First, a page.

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Poster

Color blobs in visual areas V1 and V2 of the common marmoset

MPG-Autoren
http://pubman.mpdl.mpg.de/cone/persons/resource/persons84271

Valverde Salzmann,  MF
Department Physiology of Cognitive Processes, Max Planck Institute for Biological Cybernetics, Max Planck Society;
Department High-Field Magnetic Resonance, Max Planck Institute for Biological Cybernetics, Max Planck Society;

http://pubman.mpdl.mpg.de/cone/persons/resource/persons83797

Bartels,  A
Department Physiology of Cognitive Processes, Max Planck Institute for Biological Cybernetics, Max Planck Society;

http://pubman.mpdl.mpg.de/cone/persons/resource/persons84063

Logothetis,  NK
Department Physiology of Cognitive Processes, Max Planck Institute for Biological Cybernetics, Max Planck Society;

http://pubman.mpdl.mpg.de/cone/persons/resource/persons84202

Schüz,  A
Department Physiology of Cognitive Processes, Max Planck Institute for Biological Cybernetics, Max Planck Society;

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Zitation

Valverde Salzmann, M., Bartels, A., Logothetis, N., & Schüz, A. (2012). Color blobs in visual areas V1 and V2 of the common marmoset. Poster presented at 42nd Annual Meeting of the Society for Neuroscience (Neuroscience 2012), New Orleans, LA, USA.


Zitierlink: http://hdl.handle.net/11858/00-001M-0000-0013-B5D4-2
Zusammenfassung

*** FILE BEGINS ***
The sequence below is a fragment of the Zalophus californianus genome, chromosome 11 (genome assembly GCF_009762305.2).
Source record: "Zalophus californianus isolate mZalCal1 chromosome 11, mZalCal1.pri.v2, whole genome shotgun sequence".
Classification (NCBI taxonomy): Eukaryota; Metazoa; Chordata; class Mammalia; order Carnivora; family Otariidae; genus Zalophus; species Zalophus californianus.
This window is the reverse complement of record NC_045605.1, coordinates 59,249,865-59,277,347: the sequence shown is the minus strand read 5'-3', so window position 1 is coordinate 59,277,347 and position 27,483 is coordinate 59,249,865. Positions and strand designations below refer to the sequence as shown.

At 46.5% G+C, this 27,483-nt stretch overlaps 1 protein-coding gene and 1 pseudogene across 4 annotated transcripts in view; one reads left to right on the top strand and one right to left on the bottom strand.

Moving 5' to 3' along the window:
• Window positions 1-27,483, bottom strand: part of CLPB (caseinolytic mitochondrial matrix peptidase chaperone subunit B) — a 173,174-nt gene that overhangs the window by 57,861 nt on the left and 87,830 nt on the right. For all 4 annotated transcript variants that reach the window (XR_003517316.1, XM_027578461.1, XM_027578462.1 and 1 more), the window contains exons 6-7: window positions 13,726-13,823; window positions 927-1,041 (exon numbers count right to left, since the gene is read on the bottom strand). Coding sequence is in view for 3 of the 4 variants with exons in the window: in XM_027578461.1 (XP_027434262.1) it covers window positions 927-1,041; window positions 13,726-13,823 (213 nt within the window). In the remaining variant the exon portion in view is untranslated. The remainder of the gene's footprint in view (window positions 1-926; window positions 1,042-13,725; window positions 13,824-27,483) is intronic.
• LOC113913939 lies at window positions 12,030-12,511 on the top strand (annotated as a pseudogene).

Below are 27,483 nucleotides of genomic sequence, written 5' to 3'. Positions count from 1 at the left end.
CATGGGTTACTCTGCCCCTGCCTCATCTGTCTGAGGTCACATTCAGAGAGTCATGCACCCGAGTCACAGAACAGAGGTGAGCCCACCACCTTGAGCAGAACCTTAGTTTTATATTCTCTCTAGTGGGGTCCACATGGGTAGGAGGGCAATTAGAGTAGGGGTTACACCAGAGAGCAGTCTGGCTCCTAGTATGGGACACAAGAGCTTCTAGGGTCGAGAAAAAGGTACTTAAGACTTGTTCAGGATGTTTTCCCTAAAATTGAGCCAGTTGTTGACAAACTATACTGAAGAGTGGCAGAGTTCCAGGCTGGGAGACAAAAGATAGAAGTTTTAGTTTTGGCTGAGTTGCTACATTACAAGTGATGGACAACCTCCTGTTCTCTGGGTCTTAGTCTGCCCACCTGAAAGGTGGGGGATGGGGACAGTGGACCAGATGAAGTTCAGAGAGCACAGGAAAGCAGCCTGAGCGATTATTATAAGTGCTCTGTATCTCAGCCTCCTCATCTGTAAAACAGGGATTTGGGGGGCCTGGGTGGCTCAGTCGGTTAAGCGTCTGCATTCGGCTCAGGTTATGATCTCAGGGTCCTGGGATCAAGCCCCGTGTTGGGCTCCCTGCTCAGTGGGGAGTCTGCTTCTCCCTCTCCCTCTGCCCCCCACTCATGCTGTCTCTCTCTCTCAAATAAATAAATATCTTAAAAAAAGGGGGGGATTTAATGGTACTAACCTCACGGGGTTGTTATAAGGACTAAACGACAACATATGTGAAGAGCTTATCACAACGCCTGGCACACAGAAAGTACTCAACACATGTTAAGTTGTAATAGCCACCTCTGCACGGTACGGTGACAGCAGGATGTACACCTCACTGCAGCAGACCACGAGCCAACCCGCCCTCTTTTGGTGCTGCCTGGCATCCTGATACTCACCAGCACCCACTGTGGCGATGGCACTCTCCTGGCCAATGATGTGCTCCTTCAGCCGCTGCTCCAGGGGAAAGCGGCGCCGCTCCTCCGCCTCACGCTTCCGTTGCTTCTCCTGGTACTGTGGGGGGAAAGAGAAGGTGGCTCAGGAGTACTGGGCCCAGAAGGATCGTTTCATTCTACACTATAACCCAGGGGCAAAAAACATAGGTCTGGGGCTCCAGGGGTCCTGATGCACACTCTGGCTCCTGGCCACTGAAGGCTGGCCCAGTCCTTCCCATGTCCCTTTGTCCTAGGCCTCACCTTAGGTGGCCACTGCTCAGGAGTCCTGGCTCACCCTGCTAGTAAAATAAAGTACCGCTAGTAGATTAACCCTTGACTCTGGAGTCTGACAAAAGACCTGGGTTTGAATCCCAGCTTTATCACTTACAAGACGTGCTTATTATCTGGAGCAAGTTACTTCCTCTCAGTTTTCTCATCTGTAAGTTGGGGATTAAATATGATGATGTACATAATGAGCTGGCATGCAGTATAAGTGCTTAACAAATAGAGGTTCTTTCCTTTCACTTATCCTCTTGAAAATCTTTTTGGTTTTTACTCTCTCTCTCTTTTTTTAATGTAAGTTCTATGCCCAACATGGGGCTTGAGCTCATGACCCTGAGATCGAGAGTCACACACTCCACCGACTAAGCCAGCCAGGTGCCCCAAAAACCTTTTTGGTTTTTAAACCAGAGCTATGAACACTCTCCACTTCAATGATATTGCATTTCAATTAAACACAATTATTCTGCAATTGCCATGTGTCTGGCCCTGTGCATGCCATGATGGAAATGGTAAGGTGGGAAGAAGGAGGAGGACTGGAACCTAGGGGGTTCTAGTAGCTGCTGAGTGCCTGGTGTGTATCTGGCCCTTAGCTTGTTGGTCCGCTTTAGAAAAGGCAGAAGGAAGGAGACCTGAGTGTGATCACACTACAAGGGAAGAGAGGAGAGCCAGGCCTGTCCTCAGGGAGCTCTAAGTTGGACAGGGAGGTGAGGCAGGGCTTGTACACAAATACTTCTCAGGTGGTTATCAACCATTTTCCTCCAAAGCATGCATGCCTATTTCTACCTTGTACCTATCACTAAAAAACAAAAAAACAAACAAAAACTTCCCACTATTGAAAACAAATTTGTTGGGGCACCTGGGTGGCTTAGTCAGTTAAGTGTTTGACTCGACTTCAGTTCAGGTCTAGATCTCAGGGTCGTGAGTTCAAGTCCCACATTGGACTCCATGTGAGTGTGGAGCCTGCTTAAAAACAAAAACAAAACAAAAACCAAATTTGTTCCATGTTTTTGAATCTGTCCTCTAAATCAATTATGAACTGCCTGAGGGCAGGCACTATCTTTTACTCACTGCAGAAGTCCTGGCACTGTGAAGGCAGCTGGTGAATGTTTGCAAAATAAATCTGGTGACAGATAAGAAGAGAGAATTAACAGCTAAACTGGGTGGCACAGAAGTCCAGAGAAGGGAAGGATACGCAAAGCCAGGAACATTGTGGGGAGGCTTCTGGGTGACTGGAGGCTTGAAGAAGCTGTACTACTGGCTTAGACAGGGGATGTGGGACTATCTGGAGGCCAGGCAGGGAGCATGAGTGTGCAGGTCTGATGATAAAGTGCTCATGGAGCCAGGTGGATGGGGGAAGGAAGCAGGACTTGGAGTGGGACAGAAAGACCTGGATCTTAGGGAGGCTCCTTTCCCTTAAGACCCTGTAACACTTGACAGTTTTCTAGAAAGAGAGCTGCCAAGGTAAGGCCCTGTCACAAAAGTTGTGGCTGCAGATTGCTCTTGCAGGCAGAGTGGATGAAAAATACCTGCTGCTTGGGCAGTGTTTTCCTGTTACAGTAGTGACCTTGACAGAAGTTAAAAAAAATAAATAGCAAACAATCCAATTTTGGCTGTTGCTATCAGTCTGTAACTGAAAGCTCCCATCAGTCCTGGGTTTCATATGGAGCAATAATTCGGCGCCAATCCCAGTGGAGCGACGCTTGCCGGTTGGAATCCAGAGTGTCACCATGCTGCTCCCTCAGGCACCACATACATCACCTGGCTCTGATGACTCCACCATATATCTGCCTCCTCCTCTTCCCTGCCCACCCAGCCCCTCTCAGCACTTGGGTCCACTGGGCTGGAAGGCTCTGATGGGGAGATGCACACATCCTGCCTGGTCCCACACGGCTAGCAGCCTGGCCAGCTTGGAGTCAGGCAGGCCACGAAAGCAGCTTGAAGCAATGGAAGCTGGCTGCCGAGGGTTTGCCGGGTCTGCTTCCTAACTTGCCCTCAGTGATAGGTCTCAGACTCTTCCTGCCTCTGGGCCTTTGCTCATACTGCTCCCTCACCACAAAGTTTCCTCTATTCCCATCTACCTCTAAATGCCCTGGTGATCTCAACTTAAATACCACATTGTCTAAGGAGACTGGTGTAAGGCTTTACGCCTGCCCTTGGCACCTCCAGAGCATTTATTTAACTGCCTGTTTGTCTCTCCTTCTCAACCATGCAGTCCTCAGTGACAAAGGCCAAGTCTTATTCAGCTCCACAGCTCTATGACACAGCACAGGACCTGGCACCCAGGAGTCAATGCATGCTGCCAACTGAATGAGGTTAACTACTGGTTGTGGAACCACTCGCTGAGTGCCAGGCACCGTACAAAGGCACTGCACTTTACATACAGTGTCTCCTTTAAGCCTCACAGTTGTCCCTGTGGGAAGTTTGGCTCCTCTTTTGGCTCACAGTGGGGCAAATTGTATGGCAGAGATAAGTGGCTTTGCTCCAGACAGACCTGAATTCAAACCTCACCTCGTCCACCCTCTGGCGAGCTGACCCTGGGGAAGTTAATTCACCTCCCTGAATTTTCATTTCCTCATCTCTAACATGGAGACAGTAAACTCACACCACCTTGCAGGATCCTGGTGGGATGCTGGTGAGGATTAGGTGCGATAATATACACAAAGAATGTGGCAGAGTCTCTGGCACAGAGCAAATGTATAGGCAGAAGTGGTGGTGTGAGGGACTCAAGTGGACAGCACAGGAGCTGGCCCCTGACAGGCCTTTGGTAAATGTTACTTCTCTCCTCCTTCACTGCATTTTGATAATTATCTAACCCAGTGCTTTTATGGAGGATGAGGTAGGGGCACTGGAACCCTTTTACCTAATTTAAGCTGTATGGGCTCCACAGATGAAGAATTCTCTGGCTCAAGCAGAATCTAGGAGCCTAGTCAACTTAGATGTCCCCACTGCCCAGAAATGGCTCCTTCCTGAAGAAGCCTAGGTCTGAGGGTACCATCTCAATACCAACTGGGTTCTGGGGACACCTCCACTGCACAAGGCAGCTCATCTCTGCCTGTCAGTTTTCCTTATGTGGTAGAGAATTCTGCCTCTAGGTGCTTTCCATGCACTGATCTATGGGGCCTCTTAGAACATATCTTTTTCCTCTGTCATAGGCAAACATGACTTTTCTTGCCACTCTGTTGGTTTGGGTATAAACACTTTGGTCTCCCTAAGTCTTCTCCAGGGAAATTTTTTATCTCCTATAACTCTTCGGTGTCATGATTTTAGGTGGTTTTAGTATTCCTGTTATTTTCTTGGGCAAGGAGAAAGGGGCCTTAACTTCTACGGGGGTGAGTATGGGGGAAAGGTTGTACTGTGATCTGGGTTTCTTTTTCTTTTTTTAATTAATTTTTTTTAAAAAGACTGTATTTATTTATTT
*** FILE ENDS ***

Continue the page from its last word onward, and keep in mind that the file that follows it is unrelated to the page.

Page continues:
Color vision is reserved to only few mammals, such as Old World monkeys and humans. Most Old World monkeys are trichromats. Among them, macaques were shown to exhibit functional domains of color-selectivity, in areas V1 and V2 of the visual cortex. Such color domains have not yet been shown in New World monkeys. In marmosets a sex-linked dichotomy results in dichromatic and trichromatic genotypes, rendering most male marmosets color-blind. Here we used trichromatic female marmosets to examine the intrinsic signal response in V1 and V2 to chromatic and achromatic stimuli, using optical imaging. In order to activate the visual subsystems individually, we used spatially homogeneous isoluminant color opponent (red/green, blue/yellow) and hue versus achromatic flicker (red/gray, green/gray, blue/gray, yellow/gray), as well as achromatic luminance flicker. In contrast to previous optical imaging studies in marmosets, we find clearly segregated color domains, similar to those seen in macaques. Red/green and red/gray flicker were found to be the appropriate stimulus for revealing color domains in single condition maps (see figure). Blue/gray and blue/yellow flicker stimuli resulted in faint patch-patterns. A recently described multimodal vessel mapping approach allowed for an accurate alignment of the functional and anatomical datasets. Color domains were tightly colocalized with cytochrome oxidase blobs in V1 and with thin stripes in V2. Thus, our findings are in accord with 2-Deoxy-D-glucose studies performed in V1 of macaques and studies on color representation in V2. Our results suggest a similar organization of early cortical color processing in trichromats of both, Old World and New World monkeys.